MS 190: Authorship is the course website for the Fall 2006 Media Studies senior seminar at Pomona College in Claremont, California.
One for the ego...
During the presentation, the small little example of "Eliza" and the quite limited interactions we could develop with her made me think about how I am so glad that the chats I have are with fellow human beings. Also, as I was walking home, I was thinking about chat sessions and if it's possible to find some merit in it as a literary form. Based on my own personal experiences, I know this sounds kind of like an ego-trip, but I admit that I have saved past chat sessions which I believe deserved to be recorded and stored. Whether I was able to reach some type of higher thought with the person I chatted with, or whether we were able to develop a witty conversation that could even have a narrative structure, I thought it was imperative that I did save these enlightening chat sessions. As I was walking back to my room I thought of it might be of real interest to examine chat sessions in the light of the discussion we have been having in class regarding authroship. Can a chat session be looked at as a literary form that deserves a place in this debate of authorship? What does the ability to save a chat session influence its authenticity as a literary document?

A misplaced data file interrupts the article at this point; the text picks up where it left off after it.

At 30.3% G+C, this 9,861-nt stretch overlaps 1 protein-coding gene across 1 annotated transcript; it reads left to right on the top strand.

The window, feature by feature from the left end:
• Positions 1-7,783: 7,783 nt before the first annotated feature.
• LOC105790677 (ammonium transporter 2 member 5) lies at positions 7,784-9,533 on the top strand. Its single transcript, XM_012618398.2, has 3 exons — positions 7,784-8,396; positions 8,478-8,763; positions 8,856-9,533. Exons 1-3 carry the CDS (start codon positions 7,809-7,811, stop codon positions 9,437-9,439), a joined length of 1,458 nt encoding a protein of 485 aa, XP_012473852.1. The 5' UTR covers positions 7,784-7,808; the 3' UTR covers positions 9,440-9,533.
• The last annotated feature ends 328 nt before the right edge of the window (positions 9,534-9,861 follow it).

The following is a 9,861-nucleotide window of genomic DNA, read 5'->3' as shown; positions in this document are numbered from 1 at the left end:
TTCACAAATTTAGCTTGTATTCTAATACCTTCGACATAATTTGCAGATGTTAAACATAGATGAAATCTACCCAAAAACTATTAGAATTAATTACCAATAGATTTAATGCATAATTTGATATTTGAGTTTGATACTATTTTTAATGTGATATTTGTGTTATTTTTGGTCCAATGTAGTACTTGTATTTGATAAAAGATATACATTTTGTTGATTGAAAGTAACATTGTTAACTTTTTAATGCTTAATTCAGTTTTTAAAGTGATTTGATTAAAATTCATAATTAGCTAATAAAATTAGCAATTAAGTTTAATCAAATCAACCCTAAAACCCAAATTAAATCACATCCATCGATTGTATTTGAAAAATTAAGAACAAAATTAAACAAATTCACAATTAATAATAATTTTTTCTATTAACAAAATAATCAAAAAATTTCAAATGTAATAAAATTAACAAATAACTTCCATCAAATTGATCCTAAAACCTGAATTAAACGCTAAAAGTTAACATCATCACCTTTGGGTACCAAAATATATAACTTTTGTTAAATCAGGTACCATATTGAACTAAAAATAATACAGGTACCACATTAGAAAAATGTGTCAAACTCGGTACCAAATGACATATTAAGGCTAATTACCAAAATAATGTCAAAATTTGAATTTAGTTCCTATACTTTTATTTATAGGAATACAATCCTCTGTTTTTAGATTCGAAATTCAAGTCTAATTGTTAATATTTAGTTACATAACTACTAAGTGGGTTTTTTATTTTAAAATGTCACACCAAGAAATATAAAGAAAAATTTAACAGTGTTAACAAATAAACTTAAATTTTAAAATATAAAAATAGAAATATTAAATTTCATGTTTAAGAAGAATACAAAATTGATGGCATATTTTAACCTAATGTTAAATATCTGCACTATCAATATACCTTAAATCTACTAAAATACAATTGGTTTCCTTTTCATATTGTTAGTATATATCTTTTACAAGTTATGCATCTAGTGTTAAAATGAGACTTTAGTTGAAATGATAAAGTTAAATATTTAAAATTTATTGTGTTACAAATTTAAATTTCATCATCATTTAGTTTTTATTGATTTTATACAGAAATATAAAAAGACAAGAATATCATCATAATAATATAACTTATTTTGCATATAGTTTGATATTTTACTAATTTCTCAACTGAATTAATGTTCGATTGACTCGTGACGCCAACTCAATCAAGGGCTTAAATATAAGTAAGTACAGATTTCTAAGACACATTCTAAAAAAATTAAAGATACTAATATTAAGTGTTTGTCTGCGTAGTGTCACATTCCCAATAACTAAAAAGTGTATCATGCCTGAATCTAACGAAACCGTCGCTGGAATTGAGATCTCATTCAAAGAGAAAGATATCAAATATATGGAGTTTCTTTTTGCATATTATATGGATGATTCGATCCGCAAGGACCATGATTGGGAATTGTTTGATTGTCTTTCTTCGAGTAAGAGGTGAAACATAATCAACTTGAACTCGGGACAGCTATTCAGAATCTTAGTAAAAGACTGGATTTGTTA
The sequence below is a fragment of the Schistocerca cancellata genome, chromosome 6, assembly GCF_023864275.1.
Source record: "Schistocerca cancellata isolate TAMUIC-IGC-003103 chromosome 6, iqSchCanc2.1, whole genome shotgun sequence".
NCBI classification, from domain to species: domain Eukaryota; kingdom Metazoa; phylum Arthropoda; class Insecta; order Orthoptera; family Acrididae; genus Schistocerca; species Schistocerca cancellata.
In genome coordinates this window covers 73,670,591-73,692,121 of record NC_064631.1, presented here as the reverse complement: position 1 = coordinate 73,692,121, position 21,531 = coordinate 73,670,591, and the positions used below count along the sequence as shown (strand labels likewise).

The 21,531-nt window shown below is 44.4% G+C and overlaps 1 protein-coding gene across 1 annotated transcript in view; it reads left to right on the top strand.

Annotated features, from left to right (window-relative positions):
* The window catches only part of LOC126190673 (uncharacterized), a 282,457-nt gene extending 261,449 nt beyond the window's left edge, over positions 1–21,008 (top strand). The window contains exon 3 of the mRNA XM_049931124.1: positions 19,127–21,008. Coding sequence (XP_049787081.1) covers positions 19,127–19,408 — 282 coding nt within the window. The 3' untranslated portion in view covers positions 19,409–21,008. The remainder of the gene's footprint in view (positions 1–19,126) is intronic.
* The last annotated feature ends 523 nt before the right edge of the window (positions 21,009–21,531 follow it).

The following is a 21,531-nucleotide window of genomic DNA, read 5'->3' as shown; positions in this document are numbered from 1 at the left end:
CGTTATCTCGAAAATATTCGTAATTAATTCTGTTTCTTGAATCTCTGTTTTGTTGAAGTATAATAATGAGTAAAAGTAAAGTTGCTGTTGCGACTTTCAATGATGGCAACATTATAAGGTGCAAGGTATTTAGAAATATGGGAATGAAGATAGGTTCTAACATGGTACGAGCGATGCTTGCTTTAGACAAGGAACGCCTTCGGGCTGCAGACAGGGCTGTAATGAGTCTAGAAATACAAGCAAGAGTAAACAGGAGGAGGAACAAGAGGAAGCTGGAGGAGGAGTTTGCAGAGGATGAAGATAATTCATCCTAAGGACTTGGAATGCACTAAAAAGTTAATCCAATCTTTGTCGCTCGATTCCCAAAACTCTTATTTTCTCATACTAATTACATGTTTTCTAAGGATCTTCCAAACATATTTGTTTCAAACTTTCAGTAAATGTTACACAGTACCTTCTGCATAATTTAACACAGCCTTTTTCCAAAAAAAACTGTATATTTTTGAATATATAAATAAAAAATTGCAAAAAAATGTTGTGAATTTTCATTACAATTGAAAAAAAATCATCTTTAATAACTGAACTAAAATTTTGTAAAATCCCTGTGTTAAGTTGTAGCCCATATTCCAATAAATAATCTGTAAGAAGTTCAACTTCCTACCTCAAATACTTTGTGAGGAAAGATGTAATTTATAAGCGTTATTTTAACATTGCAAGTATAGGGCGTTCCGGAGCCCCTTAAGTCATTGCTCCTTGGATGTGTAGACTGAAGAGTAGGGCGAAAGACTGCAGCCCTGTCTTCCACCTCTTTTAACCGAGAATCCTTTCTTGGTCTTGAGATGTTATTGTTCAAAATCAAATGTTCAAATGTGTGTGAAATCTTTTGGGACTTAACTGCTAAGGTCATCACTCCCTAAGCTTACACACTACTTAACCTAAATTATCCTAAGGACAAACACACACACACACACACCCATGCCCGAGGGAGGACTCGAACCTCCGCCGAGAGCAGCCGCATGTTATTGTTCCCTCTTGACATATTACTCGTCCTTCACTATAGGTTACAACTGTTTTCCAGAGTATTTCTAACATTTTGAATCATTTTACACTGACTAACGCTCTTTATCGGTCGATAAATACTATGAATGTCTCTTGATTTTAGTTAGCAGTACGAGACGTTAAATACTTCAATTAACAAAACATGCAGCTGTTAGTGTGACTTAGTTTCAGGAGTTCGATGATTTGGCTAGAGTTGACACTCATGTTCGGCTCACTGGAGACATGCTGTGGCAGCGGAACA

One thing I like to note is the film form of documentary which in its essence documents real life as it unfolds (without scripts, actors). And it is considered a highly respected form of film. Do then chat sessions mirror that of documentary in the film world? Maybe I just want to place more significance on the times I've spent chatting, but just thought this was an interesting (and at times very creative) medium of communication that we haven't really talked about in class yet. I am interested to hear your thoughts.